Occasionally, when Jordan and I are fighting, I have the urge to go sleep on the living room floor.
It always happens during a fight when my ego is especially wounded, where something he said touched something really deep
And a part of me wants to win, to make him hurt too, to “show him,” and to sleep in the other room.
Or if it happens during the day, to leave the house and slam the door, not telling him where I’m going.
I have never done this.
At least, not in my relationship with Jordan.
In fact, until I mentioned it during an event we held together yesterday, he didn’t even know that part of my mind was there.
It’s an old, familiar pattern.
To want to avoid feeling the pain of the conflict, to not want to look at my role in it, and to “make” him feel how he “made” me feel.
And it’s not true.
Because even if I did sleep somewhere else – that’s not what I really want, deep down.
What I really want in those moments is to feel connected to him again.
We’ve been going to hotels every month or so for the past few months, and a question this often elicits from others is – “are you fighting?!”
Something I find curious about this question is not just the assumption that spending time alone means something is wrong – but even more so, the assumption that if we were fighting, one of us would leave.
I would never leave Jordan to go stay somewhere else if we were fighting.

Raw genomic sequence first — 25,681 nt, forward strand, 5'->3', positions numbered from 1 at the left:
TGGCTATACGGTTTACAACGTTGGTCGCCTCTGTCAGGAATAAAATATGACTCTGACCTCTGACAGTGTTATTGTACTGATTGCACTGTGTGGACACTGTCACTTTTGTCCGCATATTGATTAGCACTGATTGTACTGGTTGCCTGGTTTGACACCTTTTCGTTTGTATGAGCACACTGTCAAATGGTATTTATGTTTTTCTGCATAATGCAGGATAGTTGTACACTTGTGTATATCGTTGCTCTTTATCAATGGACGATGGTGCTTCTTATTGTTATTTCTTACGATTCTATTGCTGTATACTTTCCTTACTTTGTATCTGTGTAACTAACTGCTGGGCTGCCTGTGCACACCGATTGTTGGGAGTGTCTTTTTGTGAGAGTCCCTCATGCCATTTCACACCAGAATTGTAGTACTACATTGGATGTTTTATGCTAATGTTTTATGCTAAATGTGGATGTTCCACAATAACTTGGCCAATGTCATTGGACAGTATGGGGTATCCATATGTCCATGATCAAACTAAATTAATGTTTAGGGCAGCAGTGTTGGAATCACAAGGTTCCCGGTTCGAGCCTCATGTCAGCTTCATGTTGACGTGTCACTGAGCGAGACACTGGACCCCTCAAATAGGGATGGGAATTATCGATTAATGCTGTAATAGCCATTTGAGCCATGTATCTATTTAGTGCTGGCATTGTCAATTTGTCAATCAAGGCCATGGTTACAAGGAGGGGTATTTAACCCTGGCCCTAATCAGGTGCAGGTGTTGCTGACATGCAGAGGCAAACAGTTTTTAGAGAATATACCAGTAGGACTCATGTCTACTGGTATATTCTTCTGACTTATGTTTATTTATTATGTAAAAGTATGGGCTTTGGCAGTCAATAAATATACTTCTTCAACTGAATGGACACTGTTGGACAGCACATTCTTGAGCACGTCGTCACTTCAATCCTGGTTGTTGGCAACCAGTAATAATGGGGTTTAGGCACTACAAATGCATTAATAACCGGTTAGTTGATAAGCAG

He would never leave me to go stay somewhere else if we were fighting.
I actually think that even if one of us had a hotel booked, and then we had a fight, we would not go.
A decision I made at the beginning of my relationship with Jordan was that I would always lean in.
Especially during conflict.
That I would never make my ego more important than our relationship.
Of course there are times where we are both so “in it” that what feels most needed is to pause the conversation and take some space.
But that is always done in a loving way.
One of us will say something like, “I feel like I’m not in a clear place to process this and it’s best if we pause it for a little bit.”
And then we both go and journal, or sit with ourselves.
If it happens at night, we might say, “I think it will be more productive if we talk about this in the morning.”
And then we go to sleep. Often we still kiss goodnight and say I love you.
There is ALWAYS the deep knowing that our foundation is solid. And that we trust the other to come back to their center when they’ve worked their own stuff out, so we can talk about it more clearly.
What we really desire is to have deeper love and connection with each other.
So in every fight, it is not – how are we competing here? Who is winning?
It’s – how can I process and own my own shit so that I can come back to love?
And for me that means not running away.
It means meeting my own needs like a responsible adult, sleeping in the same bed, and coming back to connection – every time.